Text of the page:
Investment in New Housing Construction
The monthly investment in new housing construction represents the spending value for individuals, enterprises and governments in the construction of new residential dwellings during the reference period. The four dwelling types covered by this monthly release are singles, doubles, rows and apartments.
Detailed information for April 2015
Data release - June 22, 2015
The monthly investment in new housing construction measures the spending value for individuals, enterprises and governments in the construction of new residential dwellings during the reference period. The four dwelling types covered by this monthly release are singles, doubles, rows and apartments.
Building permits data are used to associate an average value for each dwelling type in every province to the number of housing starts from Canada Mortgage and Housing Corporation (CMHC). Work-put-in-place coefficients spread the value assigned to housing starts over the construction period.
The statistics are used by both internal and external clients, including the Canadian System of National Accounts, the Bank of Canada and Finance Canada, as well as economists and analysts from the public and private sector.
- Residential construction
Data sources and methodology
The target population refers to the investment in new residential buildings for the four principal dwelling types (singles, doubles, rows and apartments) as defined by the 2011 Census.
Data are collected from other Statistics Canada surveys and/or other sources.
The monthly investment in new housing construction is based on Statistics Canada Monthly Building Permits Survey completed by Canadian municipalities (survey record 2802) and CMHC's Starts and Completions Survey.
Most reporting and data entry errors are corrected using complex data review procedures. Strict quality control procedures are applied to ensure that collection, coding and data processing are as accurate as possible. Checks are also performed on totals and the magnitude of data.
The monthly investment in new housing construction is calculated by associating an average value - derived from the Building Permits Survey - for each dwelling type (singles, doubles, rows and apartments), in each province, to the number of housing starts from CMHC. Work-put-in-place coefficients spread the value assigned to housing starts over the construction period.
The investment for a given month will be a function of the work done on units started in that month, in addition to the work done on all the other housing starts from preceding months for which the construction would not be completed.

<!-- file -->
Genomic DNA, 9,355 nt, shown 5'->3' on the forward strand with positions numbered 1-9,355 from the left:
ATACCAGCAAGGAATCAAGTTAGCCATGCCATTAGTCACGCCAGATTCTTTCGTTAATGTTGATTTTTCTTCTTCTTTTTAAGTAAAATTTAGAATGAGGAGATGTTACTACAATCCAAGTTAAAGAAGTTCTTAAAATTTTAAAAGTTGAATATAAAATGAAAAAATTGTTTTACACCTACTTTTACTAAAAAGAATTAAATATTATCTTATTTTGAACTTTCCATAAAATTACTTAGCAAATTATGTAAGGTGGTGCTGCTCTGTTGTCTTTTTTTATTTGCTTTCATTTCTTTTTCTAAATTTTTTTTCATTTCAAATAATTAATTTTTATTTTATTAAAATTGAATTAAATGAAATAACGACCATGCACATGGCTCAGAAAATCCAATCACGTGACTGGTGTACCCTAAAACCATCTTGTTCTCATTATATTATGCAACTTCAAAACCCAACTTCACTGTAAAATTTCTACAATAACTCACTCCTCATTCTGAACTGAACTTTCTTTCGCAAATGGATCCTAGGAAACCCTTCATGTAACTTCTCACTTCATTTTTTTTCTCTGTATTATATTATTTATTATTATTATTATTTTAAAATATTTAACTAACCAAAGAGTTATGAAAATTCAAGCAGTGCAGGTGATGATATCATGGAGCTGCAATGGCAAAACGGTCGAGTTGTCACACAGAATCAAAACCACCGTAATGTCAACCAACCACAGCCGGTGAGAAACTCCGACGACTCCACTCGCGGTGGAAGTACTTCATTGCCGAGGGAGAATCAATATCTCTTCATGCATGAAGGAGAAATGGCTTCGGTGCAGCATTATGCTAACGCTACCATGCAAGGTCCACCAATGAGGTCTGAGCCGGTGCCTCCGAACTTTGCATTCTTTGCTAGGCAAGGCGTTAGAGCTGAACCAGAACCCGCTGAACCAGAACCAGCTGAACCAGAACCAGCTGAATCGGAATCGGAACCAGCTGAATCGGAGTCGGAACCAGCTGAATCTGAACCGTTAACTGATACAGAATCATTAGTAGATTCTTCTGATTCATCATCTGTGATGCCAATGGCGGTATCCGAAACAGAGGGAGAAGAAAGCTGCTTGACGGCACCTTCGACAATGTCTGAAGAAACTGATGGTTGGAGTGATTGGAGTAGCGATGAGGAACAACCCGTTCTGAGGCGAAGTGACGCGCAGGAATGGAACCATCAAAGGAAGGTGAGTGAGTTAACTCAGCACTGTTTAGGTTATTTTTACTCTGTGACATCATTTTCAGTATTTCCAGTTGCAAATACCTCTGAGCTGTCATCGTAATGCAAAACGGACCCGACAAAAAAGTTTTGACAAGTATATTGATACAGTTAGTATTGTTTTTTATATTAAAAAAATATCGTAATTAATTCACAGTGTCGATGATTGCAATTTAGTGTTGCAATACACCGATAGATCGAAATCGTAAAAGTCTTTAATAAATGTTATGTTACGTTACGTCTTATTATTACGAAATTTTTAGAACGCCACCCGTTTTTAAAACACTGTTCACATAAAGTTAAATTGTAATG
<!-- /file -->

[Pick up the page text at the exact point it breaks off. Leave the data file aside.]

Estimates on investment in new housing construction and its four main components (singles, doubles, rows and apartments) are compared periodically with data and trends from building permits, housing starts and completions from CMHC, and various other sources to ensure that the quality of the estimates is maintained. Moreover, these estimates are analyzed for time series consistency and confronted to current economic events.
Statistics Canada is prohibited by law from releasing any information it collects which could identify any person, business, or organization, unless consent has been given by the respondent or as permitted by the Statistics Act. Various confidentiality rules are applied to all data that are released or published to prevent the publication or disclosure of any information deemed confidential. If necessary, data are suppressed to prevent direct or residual disclosure of identifiable data.
Revisions and seasonal adjustment
Estimates for investment in new residential building construction are periodically revised to take into account new information from building permits and/or CMHC. Data for the previous month are subject to revision with the release of the current reference month. Also, with the release of a reference month ending a quarter (i.e. March, June, September or December), revisions can be made on data for the three previous months.
With the March reference month data release, monthly investment estimates are revised for the previous year to take into account the annual revision to the unadjusted data from building permits.
Data on investment in new housing construction are not seasonally adjusted; therefore, comparisons should only be made on a year-over-year basis.
No direct measure of the margin of error in the estimates can be calculated. The quality of the estimates can be inferred from analysis of revisions and from a subjective assessment of the data sources and methodology used when preparing the estimates.
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